What's in issue No. 70, dated Nov. 30, 2002?

The penalty phase of the continuing court battle between the Worldwide Church of God and Philadelphia Church of God over "Mystery of the Ages" is set for March.

Time marches on, points out amateur historian John Warren, who writes in this issue about the first time Ambassador College at Big Sandy closed. While the campus was out of operation for four years in the late 1970s and early 1980s, a fairly well-known radio evangelist almost succeeded in buying it and turning it into a home for wayward girls. Read all about it in this issue of The Journal.

The council of elders of the Living Church of God meets in November in San Diego to, among other things, amend the church's official statement of beliefs. The Journal reports on the meetings and reprints the entire LCG belief statement.

Tomb-project members get together at the Society of Biblical Literature's book fair in Toronto.

Some Church of God friends in Texas plan the second in a series of reunions early in 2003.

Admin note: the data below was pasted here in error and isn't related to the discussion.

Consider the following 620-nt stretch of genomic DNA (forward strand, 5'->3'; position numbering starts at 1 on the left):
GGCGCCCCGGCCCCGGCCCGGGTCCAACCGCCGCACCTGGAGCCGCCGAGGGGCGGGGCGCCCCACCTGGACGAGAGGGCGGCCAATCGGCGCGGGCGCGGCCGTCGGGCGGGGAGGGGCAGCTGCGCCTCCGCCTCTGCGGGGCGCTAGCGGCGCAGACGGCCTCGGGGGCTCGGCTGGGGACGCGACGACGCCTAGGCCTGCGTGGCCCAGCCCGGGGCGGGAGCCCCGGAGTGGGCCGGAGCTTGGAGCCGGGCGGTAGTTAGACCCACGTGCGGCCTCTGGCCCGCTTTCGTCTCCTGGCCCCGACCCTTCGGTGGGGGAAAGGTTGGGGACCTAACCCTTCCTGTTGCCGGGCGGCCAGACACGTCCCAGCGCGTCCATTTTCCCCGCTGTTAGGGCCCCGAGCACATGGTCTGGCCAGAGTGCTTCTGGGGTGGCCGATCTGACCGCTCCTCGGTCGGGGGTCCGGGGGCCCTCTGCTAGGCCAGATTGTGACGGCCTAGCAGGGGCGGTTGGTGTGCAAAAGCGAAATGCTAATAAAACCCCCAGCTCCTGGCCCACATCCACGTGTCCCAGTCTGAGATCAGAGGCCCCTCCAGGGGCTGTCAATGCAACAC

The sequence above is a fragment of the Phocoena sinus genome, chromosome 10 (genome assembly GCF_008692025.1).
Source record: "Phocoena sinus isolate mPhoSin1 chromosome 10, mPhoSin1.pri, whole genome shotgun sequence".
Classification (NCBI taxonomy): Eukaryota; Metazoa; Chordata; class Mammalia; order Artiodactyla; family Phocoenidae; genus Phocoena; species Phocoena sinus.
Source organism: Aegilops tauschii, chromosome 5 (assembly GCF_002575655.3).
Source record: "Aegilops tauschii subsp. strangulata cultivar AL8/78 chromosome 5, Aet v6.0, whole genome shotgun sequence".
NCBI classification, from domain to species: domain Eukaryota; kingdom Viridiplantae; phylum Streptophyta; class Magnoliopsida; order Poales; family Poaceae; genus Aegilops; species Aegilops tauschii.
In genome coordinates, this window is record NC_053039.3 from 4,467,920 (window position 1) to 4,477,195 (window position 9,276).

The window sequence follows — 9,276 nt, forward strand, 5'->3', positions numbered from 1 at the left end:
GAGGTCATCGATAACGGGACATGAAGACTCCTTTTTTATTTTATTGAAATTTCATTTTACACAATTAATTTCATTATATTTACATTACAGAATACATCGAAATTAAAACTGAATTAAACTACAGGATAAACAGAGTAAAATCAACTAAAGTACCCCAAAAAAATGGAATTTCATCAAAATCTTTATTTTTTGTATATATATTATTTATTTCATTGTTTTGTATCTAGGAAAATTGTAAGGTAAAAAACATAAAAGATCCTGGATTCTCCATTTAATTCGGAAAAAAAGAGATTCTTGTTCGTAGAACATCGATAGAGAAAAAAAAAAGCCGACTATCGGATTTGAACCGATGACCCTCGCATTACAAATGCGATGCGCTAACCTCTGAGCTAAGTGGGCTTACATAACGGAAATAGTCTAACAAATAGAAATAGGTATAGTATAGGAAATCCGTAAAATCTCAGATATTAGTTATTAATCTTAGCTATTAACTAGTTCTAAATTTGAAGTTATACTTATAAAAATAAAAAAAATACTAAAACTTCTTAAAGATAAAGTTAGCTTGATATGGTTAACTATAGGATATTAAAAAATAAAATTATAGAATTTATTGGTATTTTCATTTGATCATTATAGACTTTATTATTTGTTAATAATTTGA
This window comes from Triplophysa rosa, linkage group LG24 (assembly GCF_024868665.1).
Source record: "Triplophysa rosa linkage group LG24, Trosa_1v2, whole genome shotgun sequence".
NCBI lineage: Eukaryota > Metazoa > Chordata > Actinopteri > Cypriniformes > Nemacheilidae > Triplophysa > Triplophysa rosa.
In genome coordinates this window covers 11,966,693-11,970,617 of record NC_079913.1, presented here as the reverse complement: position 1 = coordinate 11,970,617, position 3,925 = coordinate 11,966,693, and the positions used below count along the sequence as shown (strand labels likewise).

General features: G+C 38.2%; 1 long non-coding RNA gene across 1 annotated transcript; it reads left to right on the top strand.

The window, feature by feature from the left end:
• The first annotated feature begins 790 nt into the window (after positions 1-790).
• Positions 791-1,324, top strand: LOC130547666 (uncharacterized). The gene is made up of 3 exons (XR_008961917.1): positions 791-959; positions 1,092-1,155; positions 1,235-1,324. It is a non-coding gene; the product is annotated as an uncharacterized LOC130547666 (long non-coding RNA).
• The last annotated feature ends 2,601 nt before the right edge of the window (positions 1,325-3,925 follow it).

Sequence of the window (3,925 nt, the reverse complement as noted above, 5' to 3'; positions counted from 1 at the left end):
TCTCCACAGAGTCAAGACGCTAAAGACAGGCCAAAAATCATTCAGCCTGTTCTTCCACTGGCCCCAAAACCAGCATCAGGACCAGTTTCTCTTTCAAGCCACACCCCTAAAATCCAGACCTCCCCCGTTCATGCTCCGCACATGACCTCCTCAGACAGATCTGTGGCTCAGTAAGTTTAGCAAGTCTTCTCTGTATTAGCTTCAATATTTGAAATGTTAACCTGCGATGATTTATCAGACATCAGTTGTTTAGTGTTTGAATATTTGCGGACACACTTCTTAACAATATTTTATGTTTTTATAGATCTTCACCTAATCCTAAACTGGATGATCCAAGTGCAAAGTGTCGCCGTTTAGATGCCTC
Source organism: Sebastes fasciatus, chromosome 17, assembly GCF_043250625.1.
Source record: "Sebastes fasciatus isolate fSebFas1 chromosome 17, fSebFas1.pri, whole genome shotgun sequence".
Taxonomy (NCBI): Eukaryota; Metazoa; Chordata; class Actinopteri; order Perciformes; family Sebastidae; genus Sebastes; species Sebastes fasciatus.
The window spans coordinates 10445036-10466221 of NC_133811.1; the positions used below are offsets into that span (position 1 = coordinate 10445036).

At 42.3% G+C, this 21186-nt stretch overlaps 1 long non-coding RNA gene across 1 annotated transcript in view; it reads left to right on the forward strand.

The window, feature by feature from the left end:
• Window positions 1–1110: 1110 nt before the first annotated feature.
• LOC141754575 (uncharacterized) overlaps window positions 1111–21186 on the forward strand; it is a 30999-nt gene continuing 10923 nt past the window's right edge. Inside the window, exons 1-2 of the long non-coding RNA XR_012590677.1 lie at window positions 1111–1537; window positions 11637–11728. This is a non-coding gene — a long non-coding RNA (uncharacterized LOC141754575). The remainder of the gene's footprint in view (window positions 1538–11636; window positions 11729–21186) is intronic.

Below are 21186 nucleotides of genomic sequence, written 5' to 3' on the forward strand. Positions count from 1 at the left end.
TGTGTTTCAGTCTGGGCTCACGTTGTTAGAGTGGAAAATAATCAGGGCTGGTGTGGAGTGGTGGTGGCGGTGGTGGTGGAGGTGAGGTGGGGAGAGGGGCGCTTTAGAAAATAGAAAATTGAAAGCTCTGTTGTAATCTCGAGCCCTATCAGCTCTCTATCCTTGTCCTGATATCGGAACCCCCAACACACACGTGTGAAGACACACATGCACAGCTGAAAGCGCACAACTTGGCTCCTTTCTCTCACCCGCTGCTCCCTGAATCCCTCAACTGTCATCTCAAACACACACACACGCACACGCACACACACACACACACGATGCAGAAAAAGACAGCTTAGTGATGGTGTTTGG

Readers report on their Feasts of Tabernacles for 2002.

In letters to the editor, readers sound off on the Ephraim-Manasseh discussion and other timely subjects.

In editorials, an anonymous Church of God teenager gives advice to parents who religiously disagree with each other; Dave Havir wonders just what do you mean "the truth"; Duncan MacLeod thinks we should have done our homework better; and Brian Knowles believes the spectacle of COGs battling in court over Herbert Armstrong's books is "bizarre."

In an essay, Michael Regan says he believes "God's Word surpasses both sides" on the born-again issue. However, he thinks each side could shed some light on it.

A Church of God member in Minnesota lands a seat on the local school board.

Campers make the annual trek to Lake Livingston, near Houston, Texas. Ellis Stewart reports.

Amid confusion over an unannounced apology to a church-member couple, the UCG transfers an elder from South Africa to Britain.

"Notes and Quotes" notes the passing of Ken Graham and the startup of a new Internet publication.

In her column in this issue, Darlene Warren recalls the childhood nightmare of waking up to realize everyone else had fled to the place of safety. What has the lack of the letter "N" in the Arabic alphabet have to do with that? Read Darlene's column in the November issue to find out.

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